I'm from Madison, WI.  I started making beats back in the late 90's just as a bored teenager who happened to be a lifelong hip-hop fan.  I started dj'ing seriously a few years into my production career.

3)            What is the hip hop scene like in Wisconsin?
It's a struggle, I'll say that much.  But there's a lot of talent out here-- from TCI crew in my city to Rico Love and Tony Neal, who are both from Milwaukee.  

4)            When did you decide to say to yourself being a DJ/Producer is for me and I want to take this to the next level?
When I finished my undergrad, I had been playing shows and making beats for years and it just seemed to be the right transition period in my life to choose to either abandon music as a viable career option or really see how far I could take it.

5)            What was the feeling of being nominated for DJ of the year and Producer of the year in the 2011 Underground Music Awards?
It was a big surprise the first year.  I don't think I ended up going.  The second couple of times, I went out to NY and had a good time.  I got to meet a lot of great people out there-- Coast2Coast staff, Skyzoo, MGK, etc.  The UMAs are a huge event.

6)            It comes to show you that hard work and dedication really pays off.
It's the only guaranteed path to progress.

7)            So what kind of equipment are you working with?
Spaceships and EKG machines.  And PC platform and Sony ACID pro, ASR-10, turntables, serato, the usual.

8)            I’m feeling the beats, you got a versatile sound. How can you describe your production sound?
I think you already did-- versatile 

9)            As a DJ/Producer, what do you look for in an artist?
Self-sufficiency!  If you are talented and building a fan base and handling your business on your own, then you really don't need much.  That's a good prospect.  A lot of artists try to contact me who have nothing going for them but they expect free beats or life coaching or whatever.  The artists who are out working and making fans are the ones everybody is looking up to and wanting to work with.

10)         What is it like working with Young Jeezy?
I've never met him.  Did two songs with him though, that's the power of the internet.

11)         I know it’s an honor to have gold plaques in your wall under the work of Young Jeezy’s album “The Recession”.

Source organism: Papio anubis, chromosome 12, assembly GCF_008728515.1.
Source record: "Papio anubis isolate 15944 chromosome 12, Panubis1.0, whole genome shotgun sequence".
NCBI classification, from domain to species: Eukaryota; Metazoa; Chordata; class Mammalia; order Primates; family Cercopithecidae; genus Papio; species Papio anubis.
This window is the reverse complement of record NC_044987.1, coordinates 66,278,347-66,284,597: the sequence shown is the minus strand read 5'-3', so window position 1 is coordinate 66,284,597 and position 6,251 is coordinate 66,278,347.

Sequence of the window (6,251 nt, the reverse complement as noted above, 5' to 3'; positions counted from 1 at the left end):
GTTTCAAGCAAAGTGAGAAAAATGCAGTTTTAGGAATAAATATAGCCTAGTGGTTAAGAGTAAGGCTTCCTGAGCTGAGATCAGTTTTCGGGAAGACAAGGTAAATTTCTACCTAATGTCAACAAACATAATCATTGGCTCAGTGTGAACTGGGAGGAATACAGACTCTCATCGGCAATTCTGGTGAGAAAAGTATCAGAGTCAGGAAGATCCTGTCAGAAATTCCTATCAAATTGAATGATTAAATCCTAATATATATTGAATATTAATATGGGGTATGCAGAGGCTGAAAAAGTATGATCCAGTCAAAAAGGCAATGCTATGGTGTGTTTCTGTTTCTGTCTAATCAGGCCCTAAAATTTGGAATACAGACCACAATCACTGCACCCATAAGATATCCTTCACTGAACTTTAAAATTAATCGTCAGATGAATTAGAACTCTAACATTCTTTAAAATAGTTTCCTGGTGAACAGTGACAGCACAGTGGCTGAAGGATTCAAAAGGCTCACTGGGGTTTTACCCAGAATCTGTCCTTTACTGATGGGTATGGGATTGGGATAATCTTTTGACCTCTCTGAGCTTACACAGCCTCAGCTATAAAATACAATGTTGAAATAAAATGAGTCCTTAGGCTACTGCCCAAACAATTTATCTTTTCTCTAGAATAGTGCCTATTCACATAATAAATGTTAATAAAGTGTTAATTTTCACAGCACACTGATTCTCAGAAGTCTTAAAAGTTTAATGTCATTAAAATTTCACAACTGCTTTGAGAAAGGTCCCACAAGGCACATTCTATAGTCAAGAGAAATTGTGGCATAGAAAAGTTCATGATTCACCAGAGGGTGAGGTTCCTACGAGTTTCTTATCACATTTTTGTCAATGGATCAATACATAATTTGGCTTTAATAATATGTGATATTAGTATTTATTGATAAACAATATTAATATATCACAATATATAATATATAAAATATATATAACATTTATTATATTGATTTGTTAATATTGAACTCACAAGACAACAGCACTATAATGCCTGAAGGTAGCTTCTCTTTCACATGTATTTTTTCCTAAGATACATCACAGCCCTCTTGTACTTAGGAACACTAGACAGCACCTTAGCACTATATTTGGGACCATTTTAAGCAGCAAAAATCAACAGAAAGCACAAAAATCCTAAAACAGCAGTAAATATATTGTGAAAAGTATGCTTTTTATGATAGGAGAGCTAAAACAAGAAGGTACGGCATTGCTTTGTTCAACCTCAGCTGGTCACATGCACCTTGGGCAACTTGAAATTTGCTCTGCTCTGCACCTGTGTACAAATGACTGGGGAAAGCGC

Yeah, I've had people come over to my house and see the plaque and say, "I didn't believe you actually did that, but now that I see it, I believe it."  It's kind of an insult, but I understand.

12)         You also received a master’s degree in Applied English Linguistics. Did you used that degree to utilize music and how important is education as well as joining in the music business?
Being educated is a huge plus for me as an aspiring music industry professional.  The fact that I am well-read and have a lot of career options by virtue of my degrees makes me less desperate to sign a bad deal.  I know better.  

13)         Which producers are you feeling right now that you think is bringing that heat?
I respect any producer who is surviving in this industry because I know how hard it is.  As far as producers I like, definitely  Happy Perez, Chink Santana, Darkchild, Traxter, Frank Music, T-Minus, J.U.S.T.I.C.E. League, Roc n Mayne, too many to list.

14)         I know you’re been touring and it comes with the territory. Do you have any favorite tour moments DJ’ing for clubs in American and across the world?
I think my most memorable touring moment was when I dj'ed at House of Blues Chicago many years ago.  The show was sold out.  It was just an amazing feeling.  That experience opened my eyes to how close that life was.

15)         Any artists you would like to work with that you haven’t worked with yet?
Dead Prez, Drake, The Dream, Plies... 

16)         What do you think about hip hop nowadays?
It's my job, so I love it.  But all jobs have their draw backs.

17)         You also got some heat for one of the legendary emcees Chi Ali. How was it working with Chi Ali?
Great!  We're working on a track right now called "Baby Sky" with Maino.  Once we handle all the mixing, it will be all over the internet.

18)         How did the joint you did for 50 featuring Schoolboy came about. Did he reach to you or you holla at him and send him a beat cd?
I've known Dre over at G-Unit for about 4 years.  Nu, a producer manager from "Solid Projects," introduced us.  He told me he'd get me a record with 50 sooner or later.  He was telling the truth.